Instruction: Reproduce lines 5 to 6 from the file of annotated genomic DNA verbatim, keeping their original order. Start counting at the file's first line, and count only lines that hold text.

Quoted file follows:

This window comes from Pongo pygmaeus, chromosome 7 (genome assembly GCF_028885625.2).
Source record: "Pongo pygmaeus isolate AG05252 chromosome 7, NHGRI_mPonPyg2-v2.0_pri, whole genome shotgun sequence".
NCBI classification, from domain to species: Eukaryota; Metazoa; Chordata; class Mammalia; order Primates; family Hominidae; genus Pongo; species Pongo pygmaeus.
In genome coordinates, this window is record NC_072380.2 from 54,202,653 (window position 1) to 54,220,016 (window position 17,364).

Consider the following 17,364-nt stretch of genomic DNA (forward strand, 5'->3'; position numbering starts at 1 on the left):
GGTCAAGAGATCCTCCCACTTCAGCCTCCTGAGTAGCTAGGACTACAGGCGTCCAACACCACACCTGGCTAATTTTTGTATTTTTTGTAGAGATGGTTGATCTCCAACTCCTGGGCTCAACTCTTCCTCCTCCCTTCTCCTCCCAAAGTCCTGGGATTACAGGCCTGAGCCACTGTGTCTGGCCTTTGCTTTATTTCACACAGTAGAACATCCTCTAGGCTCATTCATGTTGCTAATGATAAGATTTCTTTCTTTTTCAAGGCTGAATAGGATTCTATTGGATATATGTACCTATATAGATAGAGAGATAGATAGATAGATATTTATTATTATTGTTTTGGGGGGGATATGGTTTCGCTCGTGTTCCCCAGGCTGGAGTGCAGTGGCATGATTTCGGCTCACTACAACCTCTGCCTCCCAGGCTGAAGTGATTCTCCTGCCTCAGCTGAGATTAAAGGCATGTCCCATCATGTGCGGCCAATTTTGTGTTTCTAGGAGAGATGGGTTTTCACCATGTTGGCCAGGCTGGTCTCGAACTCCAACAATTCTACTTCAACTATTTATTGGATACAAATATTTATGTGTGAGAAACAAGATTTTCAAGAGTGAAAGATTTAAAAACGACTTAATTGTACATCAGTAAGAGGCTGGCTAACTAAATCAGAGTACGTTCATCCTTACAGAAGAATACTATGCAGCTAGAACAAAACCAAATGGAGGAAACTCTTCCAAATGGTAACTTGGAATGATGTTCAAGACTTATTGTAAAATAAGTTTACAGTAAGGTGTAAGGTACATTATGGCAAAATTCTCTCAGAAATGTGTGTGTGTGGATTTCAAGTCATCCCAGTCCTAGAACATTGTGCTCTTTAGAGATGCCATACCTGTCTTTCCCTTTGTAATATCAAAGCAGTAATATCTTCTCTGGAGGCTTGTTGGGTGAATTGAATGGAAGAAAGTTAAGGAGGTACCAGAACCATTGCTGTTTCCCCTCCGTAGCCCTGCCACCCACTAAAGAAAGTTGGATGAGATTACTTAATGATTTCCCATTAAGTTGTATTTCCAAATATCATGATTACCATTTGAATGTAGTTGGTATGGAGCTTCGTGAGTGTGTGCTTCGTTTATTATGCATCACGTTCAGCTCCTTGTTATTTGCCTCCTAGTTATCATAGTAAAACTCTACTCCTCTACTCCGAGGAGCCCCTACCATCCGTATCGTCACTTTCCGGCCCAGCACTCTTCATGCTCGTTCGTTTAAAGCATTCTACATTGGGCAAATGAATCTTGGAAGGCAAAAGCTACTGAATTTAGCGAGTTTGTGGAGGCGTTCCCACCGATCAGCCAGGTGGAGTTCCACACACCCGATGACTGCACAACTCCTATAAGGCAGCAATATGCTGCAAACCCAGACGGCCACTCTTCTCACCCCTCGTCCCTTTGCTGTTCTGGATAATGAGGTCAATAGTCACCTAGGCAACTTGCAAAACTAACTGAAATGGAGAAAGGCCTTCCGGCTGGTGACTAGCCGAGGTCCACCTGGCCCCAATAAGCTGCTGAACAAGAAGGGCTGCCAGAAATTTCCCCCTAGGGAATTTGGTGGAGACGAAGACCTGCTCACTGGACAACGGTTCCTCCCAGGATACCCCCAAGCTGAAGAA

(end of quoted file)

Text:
Consider the following 17,364-nt stretch of genomic DNA (forward strand, 5'->3'; position numbering starts at 1 on the left):
GGTCAAGAGATCCTCCCACTTCAGCCTCCTGAGTAGCTAGGACTACAGGCGTCCAACACCACACCTGGCTAATTTTTGTATTTTTTGTAGAGATGGTTGATCTCCAACTCCTGGGCTCAACTCTTCCTCCTCCCTTCTCCTCCCAAAGTCCTGGGATTACAGGCCTGAGCCACTGTGTCTGGCCTTTGCTTTATTTCACACAGTAGAACATCCTCTAGGCTCATTCATGTTGCTAATGATAAGATTTCTTTCTTTTTCAAGGCTGAATAGGATTCTATTGGATATATGTACCTATATAGATAGAGAGATAGATAGATAGATATTTATTATTATTGTTTTGGGGGGGATATGGTTTCGCTCGTGTTCCCCAGGCTGGAGTGCAGTGGCATGATTTCGGCTCACTACAACCTCTGCCTCCCAGGCTGAAGTGATTCTCCTGCCTCAGCTGAGATTAAAGGCATGTCCCATCATGTGCGGCCAATTTTGTGTTTCTAGGAGAGATGGGTTTTCACCATGTTGGCCAGGCTGGTCTCGAACTCCAACAATTCTACTTCAACTATTTATTGGATACAAATATTTATGTGTGAGAAACAAGATTTTCAAGAGTGAAAGATTTAAAAACGACTTAATTGTACATCAGTAAGAGGCTGGCTAACTAAATCAGAGTACGTTCATCCTTACAGAAGAATACTATGCAGCTAGAACAAAACCAAATGGAGGAAACTCTTCCAAATGGTAACTTGGAATGATGTTCAAGACTTATTGTAAAATAAGTTTACAGTAAGGTGTAAGGTACATTATGGCAAAATTCTCTCAGAAATGTGTGTGTGTGGATTTCAAGTCATCCCAGTCCTAGAACATTGTGCTCTTTAGAGATGCCATACCTGTCTTTCCCTTTGTAATATCAAAGCAGTAATATCTTCTCTGGAGGCTTGTTGGGTGAATTGAATGGAAGAAAGTTAAGGAGGTACCAGAACCATTGCTGTTTCCCCTCCGTAGCCCTGCCACCCACTAAAGAAAGTTGGATGAGATTACTTAATGATTTCCCATTAAGTTGTATTTCCAAATATCATGATTACCATTTGAATGTAGTTGGTATGGAGCTTCGTGAGTGTGTGCTTCGTTTATTATGCATCACGTTCAGCTCCTTGTTATTTGCCTCCTAGTTATCATAGTAAAACTCTACTCCTCTACTCCGAGGAGCCCCTACCATCCGTATCGTCACTTTCCGGCCCAGCACTCTTCATGCTCGTTCGTTTAAAGCATTCTACATTGGGCAAATGAATCTTGGAAGGCAAAAGCTACTGAATTTAGCGAGTTTGTGGAGGCGTTCCCACCGATCAGCCAGGTGGAGTTCCACACACCCGATGACTGCACAACTCCTATAAGGCAGCAATATGCTGCAAACCCAGACGGCCACTCTTCTCACCCCTCGTCCCTTTGCTGTTCTGGATAATGAGGTCAATAGTCACCTAGGCAACTTGCAAAACTAACTGAAATGGAGAAAGGCCTTCCGGCTGGTGACTAGCCGAGGTCCACCTGGCCCCAATAAGCTGCTGAACAAGAAGGGCTGCCAGAAATTTCCCCCTAGGGAATTTGGTGGAGACGAAGACCTGCTCACTGGACAACGGTTCCTCCCAGGATACCCCCAAGCTGAAGAA